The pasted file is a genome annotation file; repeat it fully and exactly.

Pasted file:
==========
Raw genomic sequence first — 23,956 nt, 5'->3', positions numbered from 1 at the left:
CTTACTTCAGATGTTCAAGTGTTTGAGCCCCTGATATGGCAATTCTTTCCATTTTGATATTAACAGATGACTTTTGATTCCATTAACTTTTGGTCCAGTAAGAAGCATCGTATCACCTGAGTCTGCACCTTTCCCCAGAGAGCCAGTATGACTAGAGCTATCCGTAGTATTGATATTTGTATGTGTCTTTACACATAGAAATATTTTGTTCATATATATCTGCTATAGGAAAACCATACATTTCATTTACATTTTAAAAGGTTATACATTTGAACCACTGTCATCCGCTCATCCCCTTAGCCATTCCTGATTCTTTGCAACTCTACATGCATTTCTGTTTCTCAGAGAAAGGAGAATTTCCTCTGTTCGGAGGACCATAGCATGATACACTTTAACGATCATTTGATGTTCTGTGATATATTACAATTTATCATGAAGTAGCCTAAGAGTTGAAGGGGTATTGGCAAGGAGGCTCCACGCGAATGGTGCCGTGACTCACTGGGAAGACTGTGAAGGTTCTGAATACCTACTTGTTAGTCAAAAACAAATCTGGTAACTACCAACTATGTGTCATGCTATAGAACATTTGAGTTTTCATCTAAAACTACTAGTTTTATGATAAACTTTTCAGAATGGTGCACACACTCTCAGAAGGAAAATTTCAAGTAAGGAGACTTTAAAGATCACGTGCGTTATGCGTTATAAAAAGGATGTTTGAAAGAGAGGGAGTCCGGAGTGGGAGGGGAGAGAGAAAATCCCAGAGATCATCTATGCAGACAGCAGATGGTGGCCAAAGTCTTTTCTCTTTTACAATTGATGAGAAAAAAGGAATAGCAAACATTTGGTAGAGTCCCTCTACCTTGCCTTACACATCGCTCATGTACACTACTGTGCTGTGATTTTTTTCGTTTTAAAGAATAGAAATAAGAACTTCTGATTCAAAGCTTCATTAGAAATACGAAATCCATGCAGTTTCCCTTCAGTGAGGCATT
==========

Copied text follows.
Raw genomic sequence first — 23,956 nt, 5'->3', positions numbered from 1 at the left:
CTTACTTCAGATGTTCAAGTGTTTGAGCCCCTGATATGGCAATTCTTTCCATTTTGATATTAACAGATGACTTTTGATTCCATTAACTTTTGGTCCAGTAAGAAGCATCGTATCACCTGAGTCTGCACCTTTCCCCAGAGAGCCAGTATGACTAGAGCTATCCGTAGTATTGATATTTGTATGTGTCTTTACACATAGAAATATTTTGTTCATATATATCTGCTATAGGAAAACCATACATTTCATTTACATTTTAAAAGGTTATACATTTGAACCACTGTCATCCGCTCATCCCCTTAGCCATTCCTGATTCTTTGCAACTCTACATGCATTTCTGTTTCTCAGAGAAAGGAGAATTTCCTCTGTTCGGAGGACCATAGCATGATACACTTTAACGATCATTTGATGTTCTGTGATATATTACAATTTATCATGAAGTAGCCTAAGAGTTGAAGGGGTATTGGCAAGGAGGCTCCACGCGAATGGTGCCGTGACTCACTGGGAAGACTGTGAAGGTTCTGAATACCTACTTGTTAGTCAAAAACAAATCTGGTAACTACCAACTATGTGTCATGCTATAGAACATTTGAGTTTTCATCTAAAACTACTAGTTTTATGATAAACTTTTCAGAATGGTGCACACACTCTCAGAAGGAAAATTTCAAGTAAGGAGACTTTAAAGATCACGTGCGTTATGCGTTATAAAAAGGATGTTTGAAAGAGAGGGAGTCCGGAGTGGGAGGGGAGAGAGAAAATCCCAGAGATCATCTATGCAGACAGCAGATGGTGGCCAAAGTCTTTTCTCTTTTACAATTGATGAGAAAAAAGGAATAGCAAACATTTGGTAGAGTCCCTCTACCTTGCCTTACACATCGCTCATGTACACTACTGTGCTGTGATTTTTTTCGTTTTAAAGAATAGAAATAAGAACTTCTGATTCAAAGCTTCATTAGAAATACGAAATCCATGCAGTTTCCCTTCAGTGAGGCATT